Education: UC Riverside Led Research Team Awarded $550,000 Grant to Study Sexual Abuse in Religious Communities


A Team of Researchers led by UCR’s Amanda Lucia will Examine Why and How Sexual Abuse Persists across a range of Religious Traditions

By Tess Eyrich

Amanda Lucia is an Associate Professor of Religious Studies at UCR

An associate professor at the University of California, Riverside, will lead a team of researchers in a five-year study of sexual abuse across a variety of religious traditions and communities.

Amanda Lucia, who teaches in UC Riverside’s Department of Religious Studies, is the principal investigator of the Religion and Sexual Abuse Project, which is funded by a $550,000 grant from the Henry Luce Foundation through its Theology program.

Lucia and her five main co-researchers — all religious studies professors at universities across the country — each specialize in a particular religious tradition. Together, their expertise includes Catholicism, Buddhism, yoga, and contemporary guru movements situated primarily within Hindu traditions. Each will receive approximately $20,000 in funding to develop research projects on this topic.

The team will also select six additional researchers who specialize in other religious traditions — such as Judaism or Protestantism, Lucia said — to receive $20,000 subgrants of their own, bringing the total number of researchers involved to 12.

There needs to be more scholarly attention to this matter,” Lucia said. “Usually, the media is in the driver’s seat with coverage of sexual abuse scandals in religious communities. But as scholars, we need to use some of our critical resources, depth of knowledge, and skills in unraveling complex problems to approach this issue.”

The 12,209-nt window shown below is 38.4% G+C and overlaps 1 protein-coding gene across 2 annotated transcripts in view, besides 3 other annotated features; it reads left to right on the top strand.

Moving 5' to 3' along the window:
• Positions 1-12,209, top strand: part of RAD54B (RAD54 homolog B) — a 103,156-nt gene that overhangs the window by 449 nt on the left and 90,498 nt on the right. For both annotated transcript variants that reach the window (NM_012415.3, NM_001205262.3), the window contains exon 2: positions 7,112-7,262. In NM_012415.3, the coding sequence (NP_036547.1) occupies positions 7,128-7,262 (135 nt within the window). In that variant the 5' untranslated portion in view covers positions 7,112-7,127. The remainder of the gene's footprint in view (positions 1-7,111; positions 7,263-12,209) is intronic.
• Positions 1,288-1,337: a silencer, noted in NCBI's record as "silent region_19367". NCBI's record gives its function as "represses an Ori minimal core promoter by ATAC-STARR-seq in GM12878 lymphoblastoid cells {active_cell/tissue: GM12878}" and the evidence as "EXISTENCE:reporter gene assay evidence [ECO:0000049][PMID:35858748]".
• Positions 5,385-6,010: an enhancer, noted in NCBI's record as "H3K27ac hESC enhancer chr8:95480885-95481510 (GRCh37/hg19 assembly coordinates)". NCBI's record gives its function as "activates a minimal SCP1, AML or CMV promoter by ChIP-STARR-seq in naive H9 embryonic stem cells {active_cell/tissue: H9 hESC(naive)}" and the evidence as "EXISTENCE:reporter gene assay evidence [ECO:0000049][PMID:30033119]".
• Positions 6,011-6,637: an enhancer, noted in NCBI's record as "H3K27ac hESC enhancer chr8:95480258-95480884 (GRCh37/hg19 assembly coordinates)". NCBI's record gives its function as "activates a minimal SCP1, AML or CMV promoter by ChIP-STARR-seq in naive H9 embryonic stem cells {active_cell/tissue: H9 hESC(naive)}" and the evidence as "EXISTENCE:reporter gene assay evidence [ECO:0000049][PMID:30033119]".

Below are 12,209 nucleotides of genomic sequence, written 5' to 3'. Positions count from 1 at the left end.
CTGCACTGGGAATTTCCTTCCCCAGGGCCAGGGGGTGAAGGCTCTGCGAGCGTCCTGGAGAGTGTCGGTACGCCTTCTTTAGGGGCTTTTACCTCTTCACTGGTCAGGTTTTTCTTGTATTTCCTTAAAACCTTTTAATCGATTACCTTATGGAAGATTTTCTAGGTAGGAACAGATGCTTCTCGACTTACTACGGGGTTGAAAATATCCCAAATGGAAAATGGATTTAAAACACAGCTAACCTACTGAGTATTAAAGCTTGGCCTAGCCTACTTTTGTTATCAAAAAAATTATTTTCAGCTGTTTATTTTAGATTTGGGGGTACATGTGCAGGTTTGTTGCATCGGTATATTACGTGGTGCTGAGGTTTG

Lucia noted a central aspect of the grant is the researchers’ partnership with four advocacy organizations: FaithTrust Institute, Bishop Accountability, Yoga Alliance, and INFORM. In collaborating with these groups, the researchers hope to create practical benefits for religious communities in which abuse has occurred, she said.

Another key goal is to influence the field of religious studies by acknowledging that abuse and trauma are sometimes part of the religious experience — or even built into religious structures — and thus worth studying.

We have departments of religion all across the nation and around the world, but many don’t teach about abuse or take a critical look at something that’s an unfortunate fact,” Lucia said. “They may not know how to talk about it in the classroom, so one of our researchers, in particular, will be working on pedagogical materials, thinking through how to teach this part of religion that’s so commonplace but often ignored by scholarship.”

Lucia’s own research bridges the U.S. and India, where she investigates contemporary charismatic leaders and guru movements. Using grant funding, she’ll conduct ethnographic research in both countries, considering the concept of abuse and how devotees of gurus often justify such treatment through alternative moral and ethical frames.

This project’s subject is something I began taking note of as I looked at the guru field and saw that there were so many accusations against gurus for sexual misconduct — at all levels and genders,” Lucia said. “When we hear about these things in the media, it’s always about the moral failings of the individual. But my research is seeking to find out if there’s something more structural at play that is broader than one individual’s failings.